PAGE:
handset from telephone exchange for use by blind operators, 1977

1977 in United Kingdom

Telephone handset from PABX 7 switchboard used with a special interface for blind operators, made by Post Office Telecommunications, British, 1977.

In 1977, a project was begun at Imperial College, in partnership with the Royal National Institute for the Blind, to develop an interface unit that would allow blind telephone operators to use modern telephone exchanges. Previously, blind operators had relied on touch, with the standard flashing lights of a telephone exchange unit being replaced with pins that would protrude to indicate different functions. However, this was proving inadequate for the levels of information being made available by telephone exchanges. A new interface unit was designed by Graeme Wood, a post-graduate student at Imperial College, which instead gave basic audio instructions to blind operators. This set was the pioneer equipment that was installed at the Royal National Institute for the Blind.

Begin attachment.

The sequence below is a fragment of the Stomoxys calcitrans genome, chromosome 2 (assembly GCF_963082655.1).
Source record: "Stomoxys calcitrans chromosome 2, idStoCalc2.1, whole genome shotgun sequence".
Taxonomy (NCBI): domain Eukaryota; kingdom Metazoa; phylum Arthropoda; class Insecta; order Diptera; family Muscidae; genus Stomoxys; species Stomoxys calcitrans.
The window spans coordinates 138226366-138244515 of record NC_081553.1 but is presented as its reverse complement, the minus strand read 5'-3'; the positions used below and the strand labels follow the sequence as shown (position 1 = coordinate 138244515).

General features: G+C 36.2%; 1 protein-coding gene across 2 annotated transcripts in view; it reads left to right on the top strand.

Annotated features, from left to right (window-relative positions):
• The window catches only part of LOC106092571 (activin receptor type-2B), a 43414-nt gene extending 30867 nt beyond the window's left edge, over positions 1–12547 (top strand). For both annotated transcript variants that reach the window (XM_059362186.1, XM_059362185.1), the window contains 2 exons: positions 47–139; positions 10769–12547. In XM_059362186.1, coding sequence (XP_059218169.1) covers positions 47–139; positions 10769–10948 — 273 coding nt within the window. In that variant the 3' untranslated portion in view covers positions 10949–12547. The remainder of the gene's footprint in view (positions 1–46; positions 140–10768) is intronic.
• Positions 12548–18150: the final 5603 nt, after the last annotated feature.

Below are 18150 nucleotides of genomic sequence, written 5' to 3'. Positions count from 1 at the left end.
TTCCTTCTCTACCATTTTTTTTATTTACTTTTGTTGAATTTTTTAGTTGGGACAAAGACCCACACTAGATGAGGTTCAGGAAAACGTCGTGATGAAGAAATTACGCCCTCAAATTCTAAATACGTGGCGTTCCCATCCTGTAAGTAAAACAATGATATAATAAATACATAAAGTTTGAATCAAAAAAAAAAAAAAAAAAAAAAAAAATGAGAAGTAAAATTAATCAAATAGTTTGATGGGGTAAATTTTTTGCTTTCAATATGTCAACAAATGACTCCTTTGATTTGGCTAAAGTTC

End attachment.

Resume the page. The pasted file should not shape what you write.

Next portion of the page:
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Science Museum: Information Age Gallery: Exchange

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Object Number:
copper (alloy), metal (unknown) and plastic (unidentified)
overall (not including wires): 75 mm x 188 mm x 48 mm, .16 kg
telephone component
  • component - object
  • telephone
Donated by The Tana Trust

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